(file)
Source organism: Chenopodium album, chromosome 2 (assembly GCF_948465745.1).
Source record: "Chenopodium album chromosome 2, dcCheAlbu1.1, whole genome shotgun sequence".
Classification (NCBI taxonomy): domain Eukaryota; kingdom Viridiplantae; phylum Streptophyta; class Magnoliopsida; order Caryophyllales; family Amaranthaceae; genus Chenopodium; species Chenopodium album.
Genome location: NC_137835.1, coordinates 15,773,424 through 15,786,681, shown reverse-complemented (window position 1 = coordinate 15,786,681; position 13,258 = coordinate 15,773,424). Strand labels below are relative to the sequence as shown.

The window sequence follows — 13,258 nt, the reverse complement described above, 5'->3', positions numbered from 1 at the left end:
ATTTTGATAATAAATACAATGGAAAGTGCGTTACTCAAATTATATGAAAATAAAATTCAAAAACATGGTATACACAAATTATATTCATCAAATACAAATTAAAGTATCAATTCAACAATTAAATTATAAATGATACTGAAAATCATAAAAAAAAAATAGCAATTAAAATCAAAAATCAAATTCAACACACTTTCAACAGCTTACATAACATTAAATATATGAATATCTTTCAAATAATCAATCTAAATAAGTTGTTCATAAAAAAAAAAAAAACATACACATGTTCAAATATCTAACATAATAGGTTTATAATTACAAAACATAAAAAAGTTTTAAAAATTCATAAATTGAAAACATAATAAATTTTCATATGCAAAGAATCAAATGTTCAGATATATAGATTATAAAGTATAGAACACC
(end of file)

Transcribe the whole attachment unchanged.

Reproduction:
Source organism: Chenopodium album, chromosome 2 (assembly GCF_948465745.1).
Source record: "Chenopodium album chromosome 2, dcCheAlbu1.1, whole genome shotgun sequence".
Classification (NCBI taxonomy): domain Eukaryota; kingdom Viridiplantae; phylum Streptophyta; class Magnoliopsida; order Caryophyllales; family Amaranthaceae; genus Chenopodium; species Chenopodium album.
Genome location: NC_137835.1, coordinates 15,773,424 through 15,786,681, shown reverse-complemented (window position 1 = coordinate 15,786,681; position 13,258 = coordinate 15,773,424). Strand labels below are relative to the sequence as shown.

The window sequence follows — 13,258 nt, the reverse complement described above, 5'->3', positions numbered from 1 at the left end:
ATTTTGATAATAAATACAATGGAAAGTGCGTTACTCAAATTATATGAAAATAAAATTCAAAAACATGGTATACACAAATTATATTCATCAAATACAAATTAAAGTATCAATTCAACAATTAAATTATAAATGATACTGAAAATCATAAAAAAAAAATAGCAATTAAAATCAAAAATCAAATTCAACACACTTTCAACAGCTTACATAACATTAAATATATGAATATCTTTCAAATAATCAATCTAAATAAGTTGTTCATAAAAAAAAAAAAAACATACACATGTTCAAATATCTAACATAATAGGTTTATAATTACAAAACATAAAAAAGTTTTAAAAATTCATAAATTGAAAACATAATAAATTTTCATATGCAAAGAATCAAATGTTCAGATATATAGATTATAAAGTATAGAACACC